I wonder whether a more direct reason for the efforts to change the line is the amount of diversity itself. Those with 'stricter' views often find their consciences more 'grieved' and violated than those of their opponents in these issues. For example, if I was a strict Sabbatarian, it would break my heart to see so many churches in the PCA violating the standard. (I often feel something of the same heartache when Christians I respect and love support women's ordination, a position I think is a significant mistake.) On the other hand, I do not experience any sorrow to see a church stick much more closely to the traditional Puritan view of Sunday. Here's another example. If I take a "Kline view" of Genesis 1, I think that the 24-hour-day view is simply a misreading of the text. But if I take a 24-hour-day view, I could possibly feel that the "Kline view" is a dangerous compromise of Scriptural authority. Therefore, many people in the PCA have consciences that really keep driving them to challenge the historic PCA 'truth-unity' line.

B. The Reality of Changing the Line
However, this paper is trying to point out that any time we demand more "hard-line" uniformity in an area where there was previous diversity, we are not simply "firming up" our church--we are changing it. We must not look at these issues only doctrinally, but ecclesiastically as well. We should not conduct our discussions of these issues in the PCA without remembering the historic context. If we insist that all churches in the PCA hold to 24-hour creation, (or if we insist every church have a 'hard' cessationist view of charismatic gifts, or become strict Sabbatarian, or preclude women from public reading and teaching) then we are drastically re-drawing the original truth-unity line. If we add to the uniformity list--to the "essential doctrines" worth dividing over--then we are going to significantly change the original 'contract' that made the PCA what it was. We will also significantly change the size of the PCA.

(Let me give an illustration. John Murray (an early professor at Westminster Seminary) was a candidate under care of the Free Presbyterian Church of Scotland. In the mid-1920's, there was a debate over whether members who took public transportation to worship on the Sabbath should be barred from the Lord's Table (because they were encouraging others to work). Though Murray was extremely scrupulous in his own Sabbath-observance and did not use public transport himself, he did not believe it was Biblical to discipline people where the Scripture did not bind their consciences. However, the Synod ruled that such persons had to be barred and they required all ministers and Sessions to do so. As a result, John Murray had to leave his church. (See J.Murray, Collected Writings: Volume 3, pp.32ff.) What happened here? The FPC drew the boundary line further over toward truth, but that necessarily required that it be moved away from unity at the same time. When you add to the "essential doctrines-list", that is the result.)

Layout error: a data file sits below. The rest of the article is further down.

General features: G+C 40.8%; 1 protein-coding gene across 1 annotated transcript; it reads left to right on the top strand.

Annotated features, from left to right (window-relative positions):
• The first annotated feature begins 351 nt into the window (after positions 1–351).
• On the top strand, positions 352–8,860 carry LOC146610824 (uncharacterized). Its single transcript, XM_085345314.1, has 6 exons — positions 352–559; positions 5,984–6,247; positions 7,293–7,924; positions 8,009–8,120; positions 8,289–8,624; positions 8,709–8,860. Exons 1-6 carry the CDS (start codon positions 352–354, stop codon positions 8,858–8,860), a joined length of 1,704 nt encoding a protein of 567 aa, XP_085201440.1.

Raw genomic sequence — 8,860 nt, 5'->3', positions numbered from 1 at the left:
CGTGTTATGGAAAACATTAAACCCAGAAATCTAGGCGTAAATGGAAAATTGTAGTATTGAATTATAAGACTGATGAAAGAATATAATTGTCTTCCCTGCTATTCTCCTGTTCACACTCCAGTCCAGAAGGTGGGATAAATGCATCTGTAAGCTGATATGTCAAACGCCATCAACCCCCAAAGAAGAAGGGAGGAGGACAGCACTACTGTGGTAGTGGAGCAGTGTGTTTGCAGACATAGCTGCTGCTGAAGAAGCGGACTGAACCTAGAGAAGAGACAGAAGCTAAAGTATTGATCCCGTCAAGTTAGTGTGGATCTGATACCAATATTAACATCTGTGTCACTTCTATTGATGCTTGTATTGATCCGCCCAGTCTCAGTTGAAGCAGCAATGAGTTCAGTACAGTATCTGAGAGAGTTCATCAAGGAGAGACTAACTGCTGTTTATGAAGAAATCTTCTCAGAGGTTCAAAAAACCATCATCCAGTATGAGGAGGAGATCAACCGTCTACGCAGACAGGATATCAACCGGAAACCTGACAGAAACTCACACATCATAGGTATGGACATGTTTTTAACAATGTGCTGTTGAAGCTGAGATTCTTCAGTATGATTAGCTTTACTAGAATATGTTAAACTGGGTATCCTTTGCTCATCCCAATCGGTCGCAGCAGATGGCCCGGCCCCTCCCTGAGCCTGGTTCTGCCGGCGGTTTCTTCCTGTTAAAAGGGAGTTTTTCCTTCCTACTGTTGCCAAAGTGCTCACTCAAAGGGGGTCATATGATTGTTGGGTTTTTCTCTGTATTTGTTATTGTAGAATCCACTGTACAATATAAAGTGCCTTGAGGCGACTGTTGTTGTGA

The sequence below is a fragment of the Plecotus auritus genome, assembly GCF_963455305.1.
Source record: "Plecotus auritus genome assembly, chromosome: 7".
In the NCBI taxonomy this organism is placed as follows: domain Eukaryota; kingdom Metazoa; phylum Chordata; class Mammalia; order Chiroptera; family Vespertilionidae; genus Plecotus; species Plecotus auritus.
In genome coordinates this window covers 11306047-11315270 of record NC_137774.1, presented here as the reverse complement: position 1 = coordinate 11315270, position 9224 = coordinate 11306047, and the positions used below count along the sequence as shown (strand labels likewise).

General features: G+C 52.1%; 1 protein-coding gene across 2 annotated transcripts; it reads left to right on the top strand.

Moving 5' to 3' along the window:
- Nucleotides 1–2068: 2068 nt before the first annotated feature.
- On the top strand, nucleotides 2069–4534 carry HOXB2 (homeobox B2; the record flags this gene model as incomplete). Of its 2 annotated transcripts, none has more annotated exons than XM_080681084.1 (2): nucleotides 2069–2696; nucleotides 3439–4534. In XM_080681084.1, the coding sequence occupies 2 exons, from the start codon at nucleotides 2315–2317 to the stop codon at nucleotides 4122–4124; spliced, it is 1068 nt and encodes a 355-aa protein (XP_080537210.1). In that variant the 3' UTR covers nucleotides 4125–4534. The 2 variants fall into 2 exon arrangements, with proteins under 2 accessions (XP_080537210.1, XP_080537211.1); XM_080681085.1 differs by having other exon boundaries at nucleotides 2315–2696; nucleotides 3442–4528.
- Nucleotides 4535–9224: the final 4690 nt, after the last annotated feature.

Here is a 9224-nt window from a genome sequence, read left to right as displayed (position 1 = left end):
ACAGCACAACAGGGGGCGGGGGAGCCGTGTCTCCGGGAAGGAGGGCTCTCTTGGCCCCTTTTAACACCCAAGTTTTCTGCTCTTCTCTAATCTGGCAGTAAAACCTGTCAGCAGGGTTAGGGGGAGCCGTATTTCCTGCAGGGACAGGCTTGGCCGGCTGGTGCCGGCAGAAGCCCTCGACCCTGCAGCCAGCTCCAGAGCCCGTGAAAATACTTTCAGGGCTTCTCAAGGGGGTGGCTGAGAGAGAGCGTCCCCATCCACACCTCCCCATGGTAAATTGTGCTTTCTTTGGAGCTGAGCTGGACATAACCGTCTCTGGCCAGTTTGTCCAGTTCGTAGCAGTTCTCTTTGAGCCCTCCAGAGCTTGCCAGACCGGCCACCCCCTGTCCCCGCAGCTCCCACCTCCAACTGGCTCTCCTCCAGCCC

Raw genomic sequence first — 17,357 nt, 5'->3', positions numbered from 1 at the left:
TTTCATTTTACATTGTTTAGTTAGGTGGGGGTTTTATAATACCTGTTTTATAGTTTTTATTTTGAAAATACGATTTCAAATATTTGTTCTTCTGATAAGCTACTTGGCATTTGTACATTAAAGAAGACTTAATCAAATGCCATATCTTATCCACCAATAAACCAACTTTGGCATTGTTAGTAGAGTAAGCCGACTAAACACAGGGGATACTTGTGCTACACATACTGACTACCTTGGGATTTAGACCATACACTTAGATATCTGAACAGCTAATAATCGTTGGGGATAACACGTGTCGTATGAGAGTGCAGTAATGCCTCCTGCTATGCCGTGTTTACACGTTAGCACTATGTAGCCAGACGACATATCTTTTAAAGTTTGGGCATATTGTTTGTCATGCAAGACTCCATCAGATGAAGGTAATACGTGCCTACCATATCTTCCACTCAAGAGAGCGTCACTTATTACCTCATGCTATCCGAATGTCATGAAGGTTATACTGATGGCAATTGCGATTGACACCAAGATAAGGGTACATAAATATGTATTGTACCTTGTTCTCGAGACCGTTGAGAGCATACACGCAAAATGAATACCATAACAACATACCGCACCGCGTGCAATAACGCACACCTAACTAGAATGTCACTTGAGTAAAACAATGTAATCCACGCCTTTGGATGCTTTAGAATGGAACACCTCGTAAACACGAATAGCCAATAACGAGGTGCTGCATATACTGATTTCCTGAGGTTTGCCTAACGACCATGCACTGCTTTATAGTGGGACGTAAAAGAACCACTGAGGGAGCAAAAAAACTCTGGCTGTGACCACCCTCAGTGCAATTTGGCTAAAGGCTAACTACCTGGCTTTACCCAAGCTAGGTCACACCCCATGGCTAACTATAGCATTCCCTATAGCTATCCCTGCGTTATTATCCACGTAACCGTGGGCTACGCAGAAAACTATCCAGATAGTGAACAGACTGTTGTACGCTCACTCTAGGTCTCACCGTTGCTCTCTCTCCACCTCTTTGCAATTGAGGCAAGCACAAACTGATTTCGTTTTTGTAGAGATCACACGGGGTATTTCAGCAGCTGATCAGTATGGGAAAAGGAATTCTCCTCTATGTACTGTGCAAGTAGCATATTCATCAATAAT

Some people know this very well--and that is exactly what they want. They have never liked the original consensus. They would prefer to split the PCA into at least two or three smaller bodies by insisting that old points of diversity now become points of uniformity. But I think that most people who are seeking to change the original boundary lines don't seem to realize that this is what they are doing. If, for example, the PCA GA determines that 24-hour day creation is the only orthodox position, it will force many people out of the denomination. If it determines constitutionally that women cannot participate in public worship services, it will have the same effect. Most people who are pushing for these changes do not seem to fully realize they are attacking the original 'truth-unity' line of the PCA and are assaulting its original identity.

C. The Adequacy of the Line
I don't want to argue for keeping the historic 'truth-unity' line just because it is historic. I also think it has been 'adequate'. I know 'adequate' sounds like a rather weak complement, but we have to remember that any place you draw this line will be somewhat imperfect. Remember that the Bible does not provide for 'denominations', and doesn't tell us which issues to divide over! What you want to do is have a line that gives you enough diversity of gifts so you can do a full range of ministry, yet gives you enough consensus that you can pool resources and work together.

Is the line adequate? I think so. Consider the factor of church planting, which is a fairly good indicator of denominational health. Churches too broadly drawn or too narrowly drawn both have a poor track record of new church development. The PCA has done pretty well here, certainly in comparison to sister denominations of the narrower or broader variety. That is certainly a sign that the line is in a wise place.